Hi, I’m Adam Orner. I’m the Product Manager for Sampling Systems here at McLanahan Corporation, and we’re at the Lowe Street shop to take a look at a Horizontal Carriage Bottom Dump Sampler.
Primary Horizontal Carriage Bottom Dump Sampler in production.
We have the cutter oriented to the side of our drive carriage, which is why we call it horizontal carriage. It gives you the best low-profile setup that you could probably achieve with a falling stream machine.
The main drive unit is the piece that’s in front of us here, and that’s a chain-driven unit, so we’re basically driving a carriage back and forth using this chain drive.
Horizontal Carriage Bottom Dump Sampler chain drive unit.
This piece right here is the carriage, so as this chain goes back and forth with the drive, this carriage moves from end to end and moves the cutter back and forth through the falling material flow, which is on the other side.
The carriage is attached to the cutter and moves from end to end of the machine.
Here we are, we’re inside the process flow side of this horizontal carriage bottom dump machine, so you can see the inlet above us where material flow would be entering the machine and where the cutter would interact with that falling material flow.
The cutter is used for collecting the falling material.
You can see the cutter lips at the top of the cutter. You can see slots up there as well, and those things are designed to give you some flexibility as well as far as what your cutter opening is. You usually can get two or three, somewhere around in that neighborhood, inches of overall cutter opening variability, so if you decide you want to take a little bit bigger increment or a little bit smaller increment, you can do that by adjusting those cutter lips.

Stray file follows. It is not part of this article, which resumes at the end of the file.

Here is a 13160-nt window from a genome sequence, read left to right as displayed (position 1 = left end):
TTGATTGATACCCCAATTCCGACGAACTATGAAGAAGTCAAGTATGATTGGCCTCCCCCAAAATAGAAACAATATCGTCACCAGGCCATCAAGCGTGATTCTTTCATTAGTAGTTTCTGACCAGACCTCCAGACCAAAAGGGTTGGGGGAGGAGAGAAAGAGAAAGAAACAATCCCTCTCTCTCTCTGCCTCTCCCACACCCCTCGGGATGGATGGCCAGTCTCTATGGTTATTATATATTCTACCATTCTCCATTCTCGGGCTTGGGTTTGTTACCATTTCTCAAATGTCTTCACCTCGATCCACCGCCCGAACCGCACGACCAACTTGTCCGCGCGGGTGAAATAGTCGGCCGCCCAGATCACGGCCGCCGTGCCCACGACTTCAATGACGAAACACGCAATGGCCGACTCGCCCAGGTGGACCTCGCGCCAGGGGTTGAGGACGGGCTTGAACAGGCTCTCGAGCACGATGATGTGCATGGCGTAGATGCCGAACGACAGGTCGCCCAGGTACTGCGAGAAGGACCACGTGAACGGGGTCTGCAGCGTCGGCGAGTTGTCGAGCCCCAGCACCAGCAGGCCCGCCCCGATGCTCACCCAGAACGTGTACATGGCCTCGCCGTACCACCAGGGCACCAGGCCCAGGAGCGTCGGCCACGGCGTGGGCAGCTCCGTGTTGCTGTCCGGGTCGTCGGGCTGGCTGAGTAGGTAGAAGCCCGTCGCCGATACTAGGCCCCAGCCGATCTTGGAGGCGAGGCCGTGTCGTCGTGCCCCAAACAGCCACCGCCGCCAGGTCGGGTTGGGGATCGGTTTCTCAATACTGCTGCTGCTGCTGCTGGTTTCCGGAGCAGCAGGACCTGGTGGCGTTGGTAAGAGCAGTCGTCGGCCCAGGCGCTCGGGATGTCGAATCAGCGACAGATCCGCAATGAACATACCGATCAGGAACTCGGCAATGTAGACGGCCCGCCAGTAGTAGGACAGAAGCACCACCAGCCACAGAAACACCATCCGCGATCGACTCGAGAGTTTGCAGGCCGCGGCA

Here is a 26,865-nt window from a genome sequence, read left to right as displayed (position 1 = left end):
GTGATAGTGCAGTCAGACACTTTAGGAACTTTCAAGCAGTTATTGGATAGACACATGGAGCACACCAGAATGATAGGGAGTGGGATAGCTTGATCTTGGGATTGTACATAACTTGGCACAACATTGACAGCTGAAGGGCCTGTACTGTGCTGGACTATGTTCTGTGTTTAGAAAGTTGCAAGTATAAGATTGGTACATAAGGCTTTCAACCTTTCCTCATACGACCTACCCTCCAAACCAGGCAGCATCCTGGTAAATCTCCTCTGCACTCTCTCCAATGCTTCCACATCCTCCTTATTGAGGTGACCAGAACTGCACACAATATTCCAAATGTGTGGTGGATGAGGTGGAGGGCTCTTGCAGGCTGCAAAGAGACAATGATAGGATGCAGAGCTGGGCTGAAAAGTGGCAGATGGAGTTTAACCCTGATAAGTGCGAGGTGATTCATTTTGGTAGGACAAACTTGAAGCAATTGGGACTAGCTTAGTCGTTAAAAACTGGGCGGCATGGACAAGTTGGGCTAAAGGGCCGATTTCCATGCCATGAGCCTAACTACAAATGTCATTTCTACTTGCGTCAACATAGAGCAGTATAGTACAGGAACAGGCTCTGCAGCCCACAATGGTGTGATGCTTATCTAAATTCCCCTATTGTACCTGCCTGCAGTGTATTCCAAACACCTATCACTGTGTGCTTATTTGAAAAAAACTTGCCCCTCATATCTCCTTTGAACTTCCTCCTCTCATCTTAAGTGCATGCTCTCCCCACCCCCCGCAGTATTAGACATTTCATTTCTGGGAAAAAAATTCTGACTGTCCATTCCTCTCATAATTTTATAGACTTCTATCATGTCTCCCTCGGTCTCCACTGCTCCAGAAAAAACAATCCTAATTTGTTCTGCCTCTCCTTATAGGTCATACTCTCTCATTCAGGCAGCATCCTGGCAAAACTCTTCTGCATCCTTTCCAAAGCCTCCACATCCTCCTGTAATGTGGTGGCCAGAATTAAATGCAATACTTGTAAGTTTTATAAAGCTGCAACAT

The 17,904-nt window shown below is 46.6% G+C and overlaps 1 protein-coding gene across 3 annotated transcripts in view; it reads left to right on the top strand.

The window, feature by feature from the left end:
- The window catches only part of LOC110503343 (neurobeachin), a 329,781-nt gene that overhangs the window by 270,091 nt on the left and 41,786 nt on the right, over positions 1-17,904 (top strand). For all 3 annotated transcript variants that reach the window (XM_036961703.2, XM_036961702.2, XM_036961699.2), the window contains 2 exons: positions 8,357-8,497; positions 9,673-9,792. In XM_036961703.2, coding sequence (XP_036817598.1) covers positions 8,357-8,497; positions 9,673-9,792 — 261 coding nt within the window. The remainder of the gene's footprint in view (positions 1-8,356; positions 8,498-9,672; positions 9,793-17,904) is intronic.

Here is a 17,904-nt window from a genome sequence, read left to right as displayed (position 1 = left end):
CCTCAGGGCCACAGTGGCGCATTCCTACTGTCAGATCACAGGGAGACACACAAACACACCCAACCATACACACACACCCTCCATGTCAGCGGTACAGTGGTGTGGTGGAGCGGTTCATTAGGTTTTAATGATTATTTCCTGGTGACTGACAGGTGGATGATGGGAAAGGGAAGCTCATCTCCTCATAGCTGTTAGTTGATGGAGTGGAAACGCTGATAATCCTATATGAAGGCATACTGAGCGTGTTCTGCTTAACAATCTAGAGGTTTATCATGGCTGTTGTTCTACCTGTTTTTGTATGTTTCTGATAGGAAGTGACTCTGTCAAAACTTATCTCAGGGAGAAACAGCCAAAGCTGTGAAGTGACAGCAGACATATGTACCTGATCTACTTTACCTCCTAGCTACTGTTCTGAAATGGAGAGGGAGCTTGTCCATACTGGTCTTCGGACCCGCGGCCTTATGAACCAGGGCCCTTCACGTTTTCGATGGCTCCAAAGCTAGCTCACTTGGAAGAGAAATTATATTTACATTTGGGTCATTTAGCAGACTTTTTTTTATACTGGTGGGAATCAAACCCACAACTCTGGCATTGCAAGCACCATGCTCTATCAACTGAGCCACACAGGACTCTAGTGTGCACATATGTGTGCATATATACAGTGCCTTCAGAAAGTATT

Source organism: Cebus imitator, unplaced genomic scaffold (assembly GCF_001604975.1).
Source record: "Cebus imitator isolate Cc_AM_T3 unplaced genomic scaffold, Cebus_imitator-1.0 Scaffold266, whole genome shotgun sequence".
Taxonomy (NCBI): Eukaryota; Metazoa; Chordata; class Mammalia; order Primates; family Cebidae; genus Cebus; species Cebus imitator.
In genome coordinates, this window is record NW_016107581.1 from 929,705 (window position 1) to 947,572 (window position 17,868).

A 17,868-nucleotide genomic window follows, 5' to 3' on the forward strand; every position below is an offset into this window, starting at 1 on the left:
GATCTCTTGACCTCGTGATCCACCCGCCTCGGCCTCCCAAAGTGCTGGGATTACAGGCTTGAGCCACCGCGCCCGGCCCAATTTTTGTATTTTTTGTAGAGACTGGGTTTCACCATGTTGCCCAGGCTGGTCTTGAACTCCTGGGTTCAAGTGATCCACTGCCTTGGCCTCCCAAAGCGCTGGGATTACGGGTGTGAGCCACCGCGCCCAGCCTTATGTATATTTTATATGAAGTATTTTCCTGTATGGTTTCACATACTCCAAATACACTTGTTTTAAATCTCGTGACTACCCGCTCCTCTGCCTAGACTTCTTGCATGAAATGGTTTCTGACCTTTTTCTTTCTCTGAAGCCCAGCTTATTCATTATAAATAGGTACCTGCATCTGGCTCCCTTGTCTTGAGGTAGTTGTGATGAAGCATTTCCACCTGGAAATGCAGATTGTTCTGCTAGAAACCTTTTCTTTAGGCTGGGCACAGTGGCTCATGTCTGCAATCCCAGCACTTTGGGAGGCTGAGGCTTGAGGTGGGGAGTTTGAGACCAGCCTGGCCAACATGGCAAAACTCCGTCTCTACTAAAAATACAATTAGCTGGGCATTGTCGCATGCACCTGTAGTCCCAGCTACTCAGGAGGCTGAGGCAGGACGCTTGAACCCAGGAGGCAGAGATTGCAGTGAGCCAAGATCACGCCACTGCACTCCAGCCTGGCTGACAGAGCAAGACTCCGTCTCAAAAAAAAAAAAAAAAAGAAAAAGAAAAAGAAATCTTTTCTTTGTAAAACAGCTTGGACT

Adjustable cutter lips at the top of the cutter.
Down toward the bottom of the machine is the bottom dump door, so that’s why this is called a bottom dump sampler – just the style of the cutter that we have attached to the machine. When sample is collected as it passes through this inlet area, it’s held within the cutter and as that cutter gets overtop of the discharge point, there’s a cam that will push this door open and material will drop into the sample discharge, which is on the other side of the cutter.
Bottom dump door.
The door is counterweighted, so once the opening mechanism comes away from in contact with the cam, the counterweight will just pull the door back shut.
This is one of the door opening devices that the cutter opening arm would interact with to push the door open.
Door opening device.
Typically, when we take an increment, the machine starts from overtop the sample discharge point, comes out through the process flow, and we generally don’t keep that increment, so we’ll basically collect material and then dump it right away back into the process flow. Then, as the cutter passes back through the process flow, that would be the increment that we keep, and then that is what gets dumped into the sample discharge on the opposite side of the machine.